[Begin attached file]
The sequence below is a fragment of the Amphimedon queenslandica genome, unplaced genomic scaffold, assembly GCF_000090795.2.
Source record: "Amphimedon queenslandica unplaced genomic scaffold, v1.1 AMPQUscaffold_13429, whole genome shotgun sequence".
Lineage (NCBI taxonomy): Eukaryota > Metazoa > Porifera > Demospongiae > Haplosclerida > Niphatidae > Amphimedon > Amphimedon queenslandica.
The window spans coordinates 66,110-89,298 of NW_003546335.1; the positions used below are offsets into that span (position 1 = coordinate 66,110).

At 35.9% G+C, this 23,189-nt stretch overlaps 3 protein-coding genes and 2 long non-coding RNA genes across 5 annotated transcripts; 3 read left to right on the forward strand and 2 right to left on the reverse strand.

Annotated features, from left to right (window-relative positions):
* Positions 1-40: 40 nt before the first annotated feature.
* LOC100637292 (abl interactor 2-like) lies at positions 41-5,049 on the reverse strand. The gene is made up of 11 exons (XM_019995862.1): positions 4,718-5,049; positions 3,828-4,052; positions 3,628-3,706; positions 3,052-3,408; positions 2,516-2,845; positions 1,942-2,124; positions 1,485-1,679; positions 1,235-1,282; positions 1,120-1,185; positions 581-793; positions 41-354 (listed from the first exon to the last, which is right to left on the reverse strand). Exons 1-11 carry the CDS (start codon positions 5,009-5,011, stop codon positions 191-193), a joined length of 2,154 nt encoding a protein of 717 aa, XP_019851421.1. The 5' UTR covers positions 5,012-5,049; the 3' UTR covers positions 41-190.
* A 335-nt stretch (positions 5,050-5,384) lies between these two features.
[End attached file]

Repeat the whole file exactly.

The sequence below is a fragment of the Amphimedon queenslandica genome, unplaced genomic scaffold, assembly GCF_000090795.2.
Source record: "Amphimedon queenslandica unplaced genomic scaffold, v1.1 AMPQUscaffold_13429, whole genome shotgun sequence".
Lineage (NCBI taxonomy): Eukaryota > Metazoa > Porifera > Demospongiae > Haplosclerida > Niphatidae > Amphimedon > Amphimedon queenslandica.
The window spans coordinates 66,110-89,298 of NW_003546335.1; the positions used below are offsets into that span (position 1 = coordinate 66,110).

At 35.9% G+C, this 23,189-nt stretch overlaps 3 protein-coding genes and 2 long non-coding RNA genes across 5 annotated transcripts; 3 read left to right on the forward strand and 2 right to left on the reverse strand.

Annotated features, from left to right (window-relative positions):
* Positions 1-40: 40 nt before the first annotated feature.
* LOC100637292 (abl interactor 2-like) lies at positions 41-5,049 on the reverse strand. The gene is made up of 11 exons (XM_019995862.1): positions 4,718-5,049; positions 3,828-4,052; positions 3,628-3,706; positions 3,052-3,408; positions 2,516-2,845; positions 1,942-2,124; positions 1,485-1,679; positions 1,235-1,282; positions 1,120-1,185; positions 581-793; positions 41-354 (listed from the first exon to the last, which is right to left on the reverse strand). Exons 1-11 carry the CDS (start codon positions 5,009-5,011, stop codon positions 191-193), a joined length of 2,154 nt encoding a protein of 717 aa, XP_019851421.1. The 5' UTR covers positions 5,012-5,049; the 3' UTR covers positions 41-190.
* A 335-nt stretch (positions 5,050-5,384) lies between these two features.